# netstat -i

Kernel Interface table
eth0       1500   0  2148672      0      0      0  2652323      0      0      0 BMRU
lo        16436   0        0      0      0      0        0      0      0      0 LRU

Learning the possible causes of Ethernet errors

The list below is a rundown of what causes Ethernet errors:

  • Collisions happen when the NIC detects itself and another server on the LAN attempting data transmission at the same time. They can be expected as a normal part of operation and are typically below 0.1% of all frames sent. Note that faulty NICs or poor cabling may cause higher error rates. There are two kinds of collisions:
    • Single collisions are when the Ethernet frame went through only one collision.
    • Multiple collisions are when several collisions caused the NIC to attempt sending a frame multiple times before doing so successfully.
  • Cyclic redundancy check (CRC) errors happen when the frames were sent but were corrupted in transit. CRC errors, when there are not many collisions, are indicative of electrical noise. Check if you are using the correct type of cable, that the cabling is undamaged, and that the connectors are plugged securely.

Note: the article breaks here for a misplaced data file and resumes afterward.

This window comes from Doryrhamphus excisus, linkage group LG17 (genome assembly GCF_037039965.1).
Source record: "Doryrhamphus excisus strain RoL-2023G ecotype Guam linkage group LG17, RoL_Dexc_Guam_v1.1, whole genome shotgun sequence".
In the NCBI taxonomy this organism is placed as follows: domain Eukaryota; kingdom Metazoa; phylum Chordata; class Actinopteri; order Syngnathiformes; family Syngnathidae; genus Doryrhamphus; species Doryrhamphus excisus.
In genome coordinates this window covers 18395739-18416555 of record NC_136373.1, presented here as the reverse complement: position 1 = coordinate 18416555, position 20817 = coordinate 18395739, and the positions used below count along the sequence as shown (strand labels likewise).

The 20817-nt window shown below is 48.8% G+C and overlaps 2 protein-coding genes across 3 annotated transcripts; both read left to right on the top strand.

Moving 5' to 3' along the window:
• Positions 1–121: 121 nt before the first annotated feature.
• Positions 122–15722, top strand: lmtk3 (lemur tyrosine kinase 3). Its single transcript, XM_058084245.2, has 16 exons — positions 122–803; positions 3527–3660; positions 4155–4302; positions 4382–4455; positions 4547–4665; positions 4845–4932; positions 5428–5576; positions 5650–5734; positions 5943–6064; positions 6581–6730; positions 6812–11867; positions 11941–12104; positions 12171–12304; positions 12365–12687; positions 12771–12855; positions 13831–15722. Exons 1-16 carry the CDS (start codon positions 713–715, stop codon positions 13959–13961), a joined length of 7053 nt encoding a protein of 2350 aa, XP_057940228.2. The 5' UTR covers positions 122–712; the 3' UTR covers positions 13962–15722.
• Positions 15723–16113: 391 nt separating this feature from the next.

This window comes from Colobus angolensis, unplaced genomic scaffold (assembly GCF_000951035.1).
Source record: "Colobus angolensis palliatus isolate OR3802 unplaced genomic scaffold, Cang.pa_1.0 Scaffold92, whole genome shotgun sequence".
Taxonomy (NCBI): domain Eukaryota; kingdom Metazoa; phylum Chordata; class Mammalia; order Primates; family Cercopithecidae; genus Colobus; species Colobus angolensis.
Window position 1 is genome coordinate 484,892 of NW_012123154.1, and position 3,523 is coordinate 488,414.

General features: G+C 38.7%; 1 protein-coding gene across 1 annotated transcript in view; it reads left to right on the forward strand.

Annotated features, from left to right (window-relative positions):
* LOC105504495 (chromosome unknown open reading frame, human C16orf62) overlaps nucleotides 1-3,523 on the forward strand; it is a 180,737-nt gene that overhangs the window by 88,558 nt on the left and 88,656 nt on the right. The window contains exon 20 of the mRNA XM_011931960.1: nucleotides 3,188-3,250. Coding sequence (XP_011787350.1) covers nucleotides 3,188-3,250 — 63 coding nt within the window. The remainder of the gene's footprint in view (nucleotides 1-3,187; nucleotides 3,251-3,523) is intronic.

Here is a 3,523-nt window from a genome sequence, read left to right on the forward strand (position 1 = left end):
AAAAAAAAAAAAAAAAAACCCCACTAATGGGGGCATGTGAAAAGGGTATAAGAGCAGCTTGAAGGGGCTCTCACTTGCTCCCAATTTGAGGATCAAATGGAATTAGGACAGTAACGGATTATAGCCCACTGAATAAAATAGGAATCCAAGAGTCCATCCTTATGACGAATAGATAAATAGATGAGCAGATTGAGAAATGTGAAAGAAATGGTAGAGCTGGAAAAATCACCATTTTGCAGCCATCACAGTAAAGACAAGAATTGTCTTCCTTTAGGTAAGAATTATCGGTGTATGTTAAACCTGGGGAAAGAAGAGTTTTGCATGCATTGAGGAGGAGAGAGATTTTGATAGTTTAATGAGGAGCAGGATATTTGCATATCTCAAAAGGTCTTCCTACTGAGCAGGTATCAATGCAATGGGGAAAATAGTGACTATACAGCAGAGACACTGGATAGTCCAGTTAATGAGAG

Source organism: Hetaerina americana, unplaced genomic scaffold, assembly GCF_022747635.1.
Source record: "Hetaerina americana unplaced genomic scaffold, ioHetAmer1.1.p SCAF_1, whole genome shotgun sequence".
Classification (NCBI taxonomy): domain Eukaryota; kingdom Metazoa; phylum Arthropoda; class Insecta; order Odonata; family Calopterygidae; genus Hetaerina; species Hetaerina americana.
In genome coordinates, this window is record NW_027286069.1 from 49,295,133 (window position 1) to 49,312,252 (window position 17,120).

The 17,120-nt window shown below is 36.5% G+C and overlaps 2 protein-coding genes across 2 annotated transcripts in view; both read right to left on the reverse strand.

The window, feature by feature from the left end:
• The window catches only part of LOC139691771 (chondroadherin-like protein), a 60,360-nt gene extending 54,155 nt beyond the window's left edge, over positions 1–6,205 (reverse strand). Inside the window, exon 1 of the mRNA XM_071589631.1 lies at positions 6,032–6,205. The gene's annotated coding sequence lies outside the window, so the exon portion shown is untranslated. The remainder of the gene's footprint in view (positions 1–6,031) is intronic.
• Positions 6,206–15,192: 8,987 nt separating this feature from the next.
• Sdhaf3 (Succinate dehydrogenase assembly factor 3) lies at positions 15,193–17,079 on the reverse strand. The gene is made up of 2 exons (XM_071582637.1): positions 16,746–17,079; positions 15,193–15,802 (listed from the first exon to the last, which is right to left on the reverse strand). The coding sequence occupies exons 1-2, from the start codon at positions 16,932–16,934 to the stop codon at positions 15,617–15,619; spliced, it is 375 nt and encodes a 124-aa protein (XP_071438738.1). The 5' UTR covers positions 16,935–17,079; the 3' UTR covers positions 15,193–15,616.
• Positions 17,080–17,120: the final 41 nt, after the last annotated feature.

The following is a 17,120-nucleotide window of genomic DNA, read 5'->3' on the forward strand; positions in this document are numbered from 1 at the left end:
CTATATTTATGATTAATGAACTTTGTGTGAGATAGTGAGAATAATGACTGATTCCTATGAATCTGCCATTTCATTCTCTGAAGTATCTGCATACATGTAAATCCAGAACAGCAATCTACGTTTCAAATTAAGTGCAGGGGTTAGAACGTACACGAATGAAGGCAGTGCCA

• Frame errors happen when an incorrect CRC and a non-integer number of bytes are received. This is usually the result of collisions or a bad Ethernet device.
  • FIFO and overrun errors happen when the NIC is unable to properly hand off data to its memory buffers due to the existing data-rate capabilities of the hardware. This kind of error is usually a sign of excessive traffic.
  • Length errors happen when the received frame length is less than or exceeded the Ethernet standard usually due to incompatible duplex settings.
  • Carrier errors happen when the NIC loses its link to the hub or switch. If this occurs, check for faulty cabling or faulty interfaces on the NIC and networking equipment.

Checking ARP values to see MAC addresses

When you lose connectivity with another server, which is directly connected to your local network, look at the address resolution protocol (ARP) table of the server you are troubleshooting to determine whether the remote server’s NIC is responding to any type of traffic. Lack of communication at this level may mean any of the following issues:

  • Either server might be disconnected from the network